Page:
The expression on his face was of annoyance and disgust, as if Millie was the first flea landing on his bed. It, as if Millie was an it, like everything she wanted was an it. If it weren’t for the fact that Millie was wearing her best black dress and a full face of makeup, she might have been offended. Dark Eyes might have been sexy, but any sort of initial attraction she had had to him was rapidly disappearing from his standoffish vibes. She didn’t have time for that. The man’s gaze traveled down to her neck, then to her breasts. She smiled. Yeah, even Dark Eyes wasn’t completely invincible to it
And what she wanted? That it was to go home and not have to worry about Victor’s next doctor’s appointment or another treatment invoice. There was no way he could’ve guessed that. Dark Eyes’s it was wiping her off the bottom of his boots.
“Babycakes, come over here! Papa will take care of you,” one of the henchmen said. He slapped Burly Fist’s shoulder, cackling as he did, and Burly Fists laughed. 
“Yeah, sugar tits, come on over. Papa’s waiting,” Burly Fists said.
Millie’s eyes floated over to the men and she smiled her brightest, cheesiest smile. It seemed like she’d have more luck with a group than she would with Mr. Know-It-All Dark Eyes.
“Wait,” Dark Eyes said. “The leader is worth the trouble, but not with the followers.”
“The more the merrier,” Millie said. 
“Do not attempt it,” he said.
Millie studied him. “A minute ago you told me to go home. Why do you suddenly care about what happens with those men?”
He stared at her intently, as if reading her calculated appearance. She waited impatiently, wanting to give him the chance to change her mind. She was on the fence already anyway. 
“You do not deserve that kind of savagery,” he said finally. “I will not let anyone else harm you.”
“Savagery?” Millie asked. “Is that a promise?” She laughed. “Harm me? You don’t know what I’m capable of.” 
She said it like she believed it, but it was a lie she wanted to convince herself of. She looked at him, thinking over his words in her head: I will not let anyone else harm you. There was something off about the declaration, as if he meant no one but himself. He said nothing, only waiting for her answer. Millie stood. 
“Last chance to change my mind, lover boy.”
He looked away. Millie toyed with the cocktail straw in her mouth and swallowed a deep breath. Here goes nothing, she thought.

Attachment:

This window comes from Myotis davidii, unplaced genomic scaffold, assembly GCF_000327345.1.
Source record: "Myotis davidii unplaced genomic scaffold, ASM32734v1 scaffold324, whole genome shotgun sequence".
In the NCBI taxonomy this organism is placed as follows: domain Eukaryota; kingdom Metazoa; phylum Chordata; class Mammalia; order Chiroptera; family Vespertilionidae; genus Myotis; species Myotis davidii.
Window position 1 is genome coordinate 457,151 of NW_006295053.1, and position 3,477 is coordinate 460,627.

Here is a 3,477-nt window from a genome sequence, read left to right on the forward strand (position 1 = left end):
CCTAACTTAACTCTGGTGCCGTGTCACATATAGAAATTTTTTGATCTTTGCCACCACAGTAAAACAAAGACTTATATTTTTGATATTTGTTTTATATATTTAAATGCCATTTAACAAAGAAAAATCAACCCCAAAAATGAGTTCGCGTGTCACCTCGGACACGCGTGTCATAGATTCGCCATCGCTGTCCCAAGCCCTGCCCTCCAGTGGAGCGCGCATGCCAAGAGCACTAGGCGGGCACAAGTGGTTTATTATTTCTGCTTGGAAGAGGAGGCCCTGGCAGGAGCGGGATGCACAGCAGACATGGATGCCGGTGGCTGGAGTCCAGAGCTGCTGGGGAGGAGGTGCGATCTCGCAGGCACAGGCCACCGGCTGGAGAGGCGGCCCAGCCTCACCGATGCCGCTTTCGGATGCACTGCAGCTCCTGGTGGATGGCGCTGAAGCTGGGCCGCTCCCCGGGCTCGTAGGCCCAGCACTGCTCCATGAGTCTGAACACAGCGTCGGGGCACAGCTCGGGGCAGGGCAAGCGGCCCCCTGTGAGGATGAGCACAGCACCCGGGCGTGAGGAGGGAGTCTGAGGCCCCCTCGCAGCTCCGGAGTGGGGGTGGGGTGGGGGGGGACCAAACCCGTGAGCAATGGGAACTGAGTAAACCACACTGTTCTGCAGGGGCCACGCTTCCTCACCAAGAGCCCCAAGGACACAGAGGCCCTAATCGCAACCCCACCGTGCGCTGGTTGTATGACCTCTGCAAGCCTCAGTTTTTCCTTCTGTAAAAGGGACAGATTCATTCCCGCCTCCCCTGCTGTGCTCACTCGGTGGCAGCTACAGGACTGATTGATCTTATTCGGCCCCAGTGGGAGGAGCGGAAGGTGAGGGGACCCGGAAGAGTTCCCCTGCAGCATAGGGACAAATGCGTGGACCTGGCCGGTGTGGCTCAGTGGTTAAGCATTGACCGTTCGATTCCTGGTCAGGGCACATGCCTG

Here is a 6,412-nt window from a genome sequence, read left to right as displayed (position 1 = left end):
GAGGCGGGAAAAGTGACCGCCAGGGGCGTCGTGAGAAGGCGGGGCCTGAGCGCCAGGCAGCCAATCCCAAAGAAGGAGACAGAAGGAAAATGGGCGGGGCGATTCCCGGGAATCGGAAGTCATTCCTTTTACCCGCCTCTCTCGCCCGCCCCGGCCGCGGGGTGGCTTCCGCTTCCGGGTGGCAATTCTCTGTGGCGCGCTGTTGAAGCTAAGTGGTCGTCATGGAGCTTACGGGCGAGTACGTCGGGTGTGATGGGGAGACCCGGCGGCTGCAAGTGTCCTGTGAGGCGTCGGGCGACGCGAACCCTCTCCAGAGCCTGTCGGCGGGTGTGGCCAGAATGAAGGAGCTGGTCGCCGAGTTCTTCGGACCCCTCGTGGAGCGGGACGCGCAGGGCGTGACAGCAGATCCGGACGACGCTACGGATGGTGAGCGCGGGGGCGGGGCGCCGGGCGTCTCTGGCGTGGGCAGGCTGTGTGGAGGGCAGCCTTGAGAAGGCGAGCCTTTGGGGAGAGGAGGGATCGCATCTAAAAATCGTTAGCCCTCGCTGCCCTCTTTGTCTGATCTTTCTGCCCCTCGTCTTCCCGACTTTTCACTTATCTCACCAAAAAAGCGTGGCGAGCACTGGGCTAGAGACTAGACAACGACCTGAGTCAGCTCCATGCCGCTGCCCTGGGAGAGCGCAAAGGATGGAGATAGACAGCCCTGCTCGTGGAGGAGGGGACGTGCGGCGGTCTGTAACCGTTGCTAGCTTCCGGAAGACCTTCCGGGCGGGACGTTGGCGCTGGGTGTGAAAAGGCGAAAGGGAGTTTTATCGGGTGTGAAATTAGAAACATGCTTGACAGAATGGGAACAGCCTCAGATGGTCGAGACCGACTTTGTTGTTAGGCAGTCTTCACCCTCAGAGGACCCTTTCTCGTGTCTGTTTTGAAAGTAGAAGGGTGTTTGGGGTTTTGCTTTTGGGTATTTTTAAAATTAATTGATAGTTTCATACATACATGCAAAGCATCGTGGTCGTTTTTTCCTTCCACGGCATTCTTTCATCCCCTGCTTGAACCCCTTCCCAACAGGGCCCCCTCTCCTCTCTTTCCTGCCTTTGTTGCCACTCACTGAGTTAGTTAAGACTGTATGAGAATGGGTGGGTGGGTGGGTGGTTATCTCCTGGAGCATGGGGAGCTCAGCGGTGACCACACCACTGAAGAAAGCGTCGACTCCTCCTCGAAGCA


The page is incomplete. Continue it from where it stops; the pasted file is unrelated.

Millie sauntered over to the men, swaying her hips, aware of Dark Eyes watching her ass sway, knowing that the group was watching her too. She had the advantage of being the only woman in the bar. Though this was the second time she had done something like this, she didn’t feel any more prepared or any less ridiculous. She attempted to smile like a beauty pageant queen but felt like an overeager actress in a B-list horror film. 
“Who wants to buy me a drink?” she asked.
Burly Fists set down both glasses and turned his heads towards Millie. The four henchmen hushed. 
“Who’s asking?”
“Do we have to bother with names?” Millie planted herself between Burly Fists’s legs, resisting the urge to gag at the harsh smell of his beer breath. “I’m all alone. All I want is some fun to forget the awful things I’ve been through. Can you help me out?”
Millie gently rested her hand on Burly Fists’s oily neck, making sure that the gesture pressed her breasts together for ample cleavage. 
“That your boyfriend?” Burly Fists asked.
She shook her head. “Just some asshole who wouldn’t take pity on little ol’ me.”
“What’ll it be, another—”
“Yes, I’ll have another,” Millie said to the bartender, lifting her drink. She didn’t want another accidental wine like last time. “Now, let’s get back to tonight,” she said, turning to Burly Fists. Burly Fists locked eyes with Millie, staring hard, as if his pupils had a hard time concentrating. Was he the kind of entrepreneur to partake in his side product? The number of beers he had consumed, with his size, shouldn’t have made it that hard to see.
“I know you,” he said. “You’re that chick that stole six hundred bucks from Billy.”
Billy? Millie wondered. Oh, crap, was that the random loner’s name? 
“And his megaphone,” one of the others said.
Right, Billy, she thought. Because that megaphone was literally insane. It was bright green with white writing on the side, signed in permanent marker in some illegible signature. She had meant to sell it on the internet, saying it was some famous director’s, because hey, it might have been, but she had forgotten about it. 
“Do I really look like someone who would do that?” Millie asked. She smiled. “A megaphone? Like cheerleaders use?”
Burly Fists stood up, putting his hand on Millie’s lower back, pulling her in closer. “Do I look like a man who would fuck a whore?”